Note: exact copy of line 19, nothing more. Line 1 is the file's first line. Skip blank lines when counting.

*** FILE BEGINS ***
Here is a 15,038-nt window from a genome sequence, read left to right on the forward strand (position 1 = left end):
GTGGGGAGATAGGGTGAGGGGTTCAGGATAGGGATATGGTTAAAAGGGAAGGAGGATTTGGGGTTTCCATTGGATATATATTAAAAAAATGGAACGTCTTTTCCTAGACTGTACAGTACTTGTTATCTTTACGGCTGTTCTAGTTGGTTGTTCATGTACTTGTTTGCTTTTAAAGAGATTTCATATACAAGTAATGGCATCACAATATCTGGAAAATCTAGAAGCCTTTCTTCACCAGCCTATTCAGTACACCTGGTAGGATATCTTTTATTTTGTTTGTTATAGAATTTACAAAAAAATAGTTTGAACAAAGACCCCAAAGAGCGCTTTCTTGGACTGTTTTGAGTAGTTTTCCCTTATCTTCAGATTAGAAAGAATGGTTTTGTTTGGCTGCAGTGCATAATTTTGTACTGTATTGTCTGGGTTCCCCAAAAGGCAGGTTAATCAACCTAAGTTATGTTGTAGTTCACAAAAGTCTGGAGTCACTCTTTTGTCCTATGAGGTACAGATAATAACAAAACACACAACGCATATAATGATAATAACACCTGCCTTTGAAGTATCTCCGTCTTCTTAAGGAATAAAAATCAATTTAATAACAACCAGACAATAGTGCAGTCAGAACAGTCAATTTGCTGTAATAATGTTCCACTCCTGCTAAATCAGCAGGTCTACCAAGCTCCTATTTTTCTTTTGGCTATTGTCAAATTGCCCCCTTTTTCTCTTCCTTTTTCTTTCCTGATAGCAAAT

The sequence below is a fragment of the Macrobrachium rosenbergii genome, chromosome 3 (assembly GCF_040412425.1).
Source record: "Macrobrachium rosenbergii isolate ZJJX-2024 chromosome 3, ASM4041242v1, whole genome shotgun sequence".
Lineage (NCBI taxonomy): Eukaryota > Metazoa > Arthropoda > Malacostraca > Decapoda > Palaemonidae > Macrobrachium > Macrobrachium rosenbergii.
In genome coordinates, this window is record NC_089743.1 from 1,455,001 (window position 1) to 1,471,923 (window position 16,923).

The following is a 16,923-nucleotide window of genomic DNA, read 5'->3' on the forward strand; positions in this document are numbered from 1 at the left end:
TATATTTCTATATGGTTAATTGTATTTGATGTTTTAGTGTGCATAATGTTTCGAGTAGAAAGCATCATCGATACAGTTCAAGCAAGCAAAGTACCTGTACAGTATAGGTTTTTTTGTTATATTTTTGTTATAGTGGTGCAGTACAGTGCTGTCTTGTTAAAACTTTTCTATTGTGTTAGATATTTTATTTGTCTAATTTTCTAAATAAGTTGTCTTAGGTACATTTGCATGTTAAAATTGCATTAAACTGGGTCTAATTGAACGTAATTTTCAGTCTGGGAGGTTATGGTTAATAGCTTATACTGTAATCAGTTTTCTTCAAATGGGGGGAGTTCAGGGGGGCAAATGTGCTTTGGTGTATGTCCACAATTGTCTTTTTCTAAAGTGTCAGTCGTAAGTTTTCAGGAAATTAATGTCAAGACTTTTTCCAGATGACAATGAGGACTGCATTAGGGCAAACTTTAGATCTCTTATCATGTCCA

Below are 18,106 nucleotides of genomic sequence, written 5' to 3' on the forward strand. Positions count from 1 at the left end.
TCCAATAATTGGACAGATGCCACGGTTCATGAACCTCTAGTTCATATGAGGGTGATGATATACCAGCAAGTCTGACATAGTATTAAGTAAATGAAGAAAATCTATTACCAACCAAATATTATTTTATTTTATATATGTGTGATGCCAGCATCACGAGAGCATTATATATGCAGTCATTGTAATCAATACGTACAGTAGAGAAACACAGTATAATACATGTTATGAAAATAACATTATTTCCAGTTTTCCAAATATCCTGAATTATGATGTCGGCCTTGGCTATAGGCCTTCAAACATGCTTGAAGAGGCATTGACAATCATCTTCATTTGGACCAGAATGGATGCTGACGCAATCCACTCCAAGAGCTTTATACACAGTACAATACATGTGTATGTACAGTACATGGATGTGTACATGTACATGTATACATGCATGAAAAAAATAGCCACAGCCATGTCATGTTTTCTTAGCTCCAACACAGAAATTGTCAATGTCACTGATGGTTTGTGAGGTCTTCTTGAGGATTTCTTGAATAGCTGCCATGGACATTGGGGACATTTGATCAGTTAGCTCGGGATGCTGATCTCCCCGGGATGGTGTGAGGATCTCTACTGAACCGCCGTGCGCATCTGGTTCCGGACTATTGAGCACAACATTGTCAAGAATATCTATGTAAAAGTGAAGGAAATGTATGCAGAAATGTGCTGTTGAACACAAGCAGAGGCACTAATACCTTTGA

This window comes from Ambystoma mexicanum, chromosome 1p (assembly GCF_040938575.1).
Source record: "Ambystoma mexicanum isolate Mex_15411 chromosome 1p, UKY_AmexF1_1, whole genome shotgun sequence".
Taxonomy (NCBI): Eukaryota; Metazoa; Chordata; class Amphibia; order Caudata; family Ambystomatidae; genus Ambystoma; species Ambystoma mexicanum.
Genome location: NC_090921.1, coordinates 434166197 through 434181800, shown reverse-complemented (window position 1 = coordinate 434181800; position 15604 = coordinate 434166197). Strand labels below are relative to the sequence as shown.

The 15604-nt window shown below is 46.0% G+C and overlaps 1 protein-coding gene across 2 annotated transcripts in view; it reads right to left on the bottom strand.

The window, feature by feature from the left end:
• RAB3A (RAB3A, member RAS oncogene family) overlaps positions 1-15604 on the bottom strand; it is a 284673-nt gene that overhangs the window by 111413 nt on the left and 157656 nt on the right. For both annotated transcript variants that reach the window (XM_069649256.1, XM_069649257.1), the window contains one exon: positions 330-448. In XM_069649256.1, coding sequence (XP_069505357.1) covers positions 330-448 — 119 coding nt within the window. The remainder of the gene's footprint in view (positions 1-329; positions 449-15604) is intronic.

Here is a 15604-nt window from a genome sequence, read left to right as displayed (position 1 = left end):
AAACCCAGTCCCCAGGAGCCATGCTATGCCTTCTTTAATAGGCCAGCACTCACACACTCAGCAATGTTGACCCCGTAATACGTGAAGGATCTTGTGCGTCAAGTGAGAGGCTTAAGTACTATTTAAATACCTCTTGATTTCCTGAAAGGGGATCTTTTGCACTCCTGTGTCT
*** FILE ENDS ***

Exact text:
AAACCCAGTCCCCAGGAGCCATGCTATGCCTTCTTTAATAGGCCAGCACTCACACACTCAGCAATGTTGACCCCGTAATACGTGAAGGATCTTGTGCGTCAAGTGAGAGGCTTAAGTACTATTTAAATACCTCTTGATTTCCTGAAAGGGGATCTTTTGCACTCCTGTGTCT